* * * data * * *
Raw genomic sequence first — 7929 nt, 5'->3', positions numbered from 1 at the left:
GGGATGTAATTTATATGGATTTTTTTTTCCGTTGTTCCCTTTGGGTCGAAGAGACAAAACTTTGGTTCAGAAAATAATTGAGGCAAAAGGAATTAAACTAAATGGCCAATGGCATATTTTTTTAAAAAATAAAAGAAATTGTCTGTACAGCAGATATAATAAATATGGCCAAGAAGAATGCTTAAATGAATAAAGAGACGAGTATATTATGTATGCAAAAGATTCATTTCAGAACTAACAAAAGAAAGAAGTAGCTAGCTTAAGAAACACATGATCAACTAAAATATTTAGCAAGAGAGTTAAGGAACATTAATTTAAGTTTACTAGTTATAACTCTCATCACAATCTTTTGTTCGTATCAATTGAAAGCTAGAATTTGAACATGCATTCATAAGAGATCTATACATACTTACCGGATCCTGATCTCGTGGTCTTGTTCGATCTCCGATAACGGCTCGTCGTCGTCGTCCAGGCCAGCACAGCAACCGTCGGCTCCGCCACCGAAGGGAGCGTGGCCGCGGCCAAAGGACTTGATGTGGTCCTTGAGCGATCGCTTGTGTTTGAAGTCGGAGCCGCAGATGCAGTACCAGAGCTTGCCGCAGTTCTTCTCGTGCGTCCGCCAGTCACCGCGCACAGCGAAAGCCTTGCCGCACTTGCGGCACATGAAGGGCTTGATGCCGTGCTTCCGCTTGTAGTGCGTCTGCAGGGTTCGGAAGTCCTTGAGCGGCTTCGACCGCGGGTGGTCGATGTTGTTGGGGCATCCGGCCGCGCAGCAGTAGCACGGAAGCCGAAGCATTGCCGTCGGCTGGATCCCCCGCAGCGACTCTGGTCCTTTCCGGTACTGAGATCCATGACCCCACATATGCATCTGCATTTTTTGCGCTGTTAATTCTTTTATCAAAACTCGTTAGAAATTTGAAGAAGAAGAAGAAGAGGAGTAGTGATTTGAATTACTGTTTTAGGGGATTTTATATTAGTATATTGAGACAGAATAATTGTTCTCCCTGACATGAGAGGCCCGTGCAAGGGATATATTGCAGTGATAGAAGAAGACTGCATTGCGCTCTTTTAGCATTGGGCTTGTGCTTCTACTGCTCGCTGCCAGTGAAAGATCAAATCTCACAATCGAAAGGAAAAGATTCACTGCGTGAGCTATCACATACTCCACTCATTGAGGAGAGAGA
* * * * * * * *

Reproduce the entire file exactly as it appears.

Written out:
Raw genomic sequence first — 7929 nt, 5'->3', positions numbered from 1 at the left:
GGGATGTAATTTATATGGATTTTTTTTTCCGTTGTTCCCTTTGGGTCGAAGAGACAAAACTTTGGTTCAGAAAATAATTGAGGCAAAAGGAATTAAACTAAATGGCCAATGGCATATTTTTTTAAAAAATAAAAGAAATTGTCTGTACAGCAGATATAATAAATATGGCCAAGAAGAATGCTTAAATGAATAAAGAGACGAGTATATTATGTATGCAAAAGATTCATTTCAGAACTAACAAAAGAAAGAAGTAGCTAGCTTAAGAAACACATGATCAACTAAAATATTTAGCAAGAGAGTTAAGGAACATTAATTTAAGTTTACTAGTTATAACTCTCATCACAATCTTTTGTTCGTATCAATTGAAAGCTAGAATTTGAACATGCATTCATAAGAGATCTATACATACTTACCGGATCCTGATCTCGTGGTCTTGTTCGATCTCCGATAACGGCTCGTCGTCGTCGTCCAGGCCAGCACAGCAACCGTCGGCTCCGCCACCGAAGGGAGCGTGGCCGCGGCCAAAGGACTTGATGTGGTCCTTGAGCGATCGCTTGTGTTTGAAGTCGGAGCCGCAGATGCAGTACCAGAGCTTGCCGCAGTTCTTCTCGTGCGTCCGCCAGTCACCGCGCACAGCGAAAGCCTTGCCGCACTTGCGGCACATGAAGGGCTTGATGCCGTGCTTCCGCTTGTAGTGCGTCTGCAGGGTTCGGAAGTCCTTGAGCGGCTTCGACCGCGGGTGGTCGATGTTGTTGGGGCATCCGGCCGCGCAGCAGTAGCACGGAAGCCGAAGCATTGCCGTCGGCTGGATCCCCCGCAGCGACTCTGGTCCTTTCCGGTACTGAGATCCATGACCCCACATATGCATCTGCATTTTTTGCGCTGTTAATTCTTTTATCAAAACTCGTTAGAAATTTGAAGAAGAAGAAGAAGAGGAGTAGTGATTTGAATTACTGTTTTAGGGGATTTTATATTAGTATATTGAGACAGAATAATTGTTCTCCCTGACATGAGAGGCCCGTGCAAGGGATATATTGCAGTGATAGAAGAAGACTGCATTGCGCTCTTTTAGCATTGGGCTTGTGCTTCTACTGCTCGCTGCCAGTGAAAGATCAAATCTCACAATCGAAAGGAAAAGATTCACTGCGTGAGCTATCACATACTCCACTCATTGAGGAGAGAGA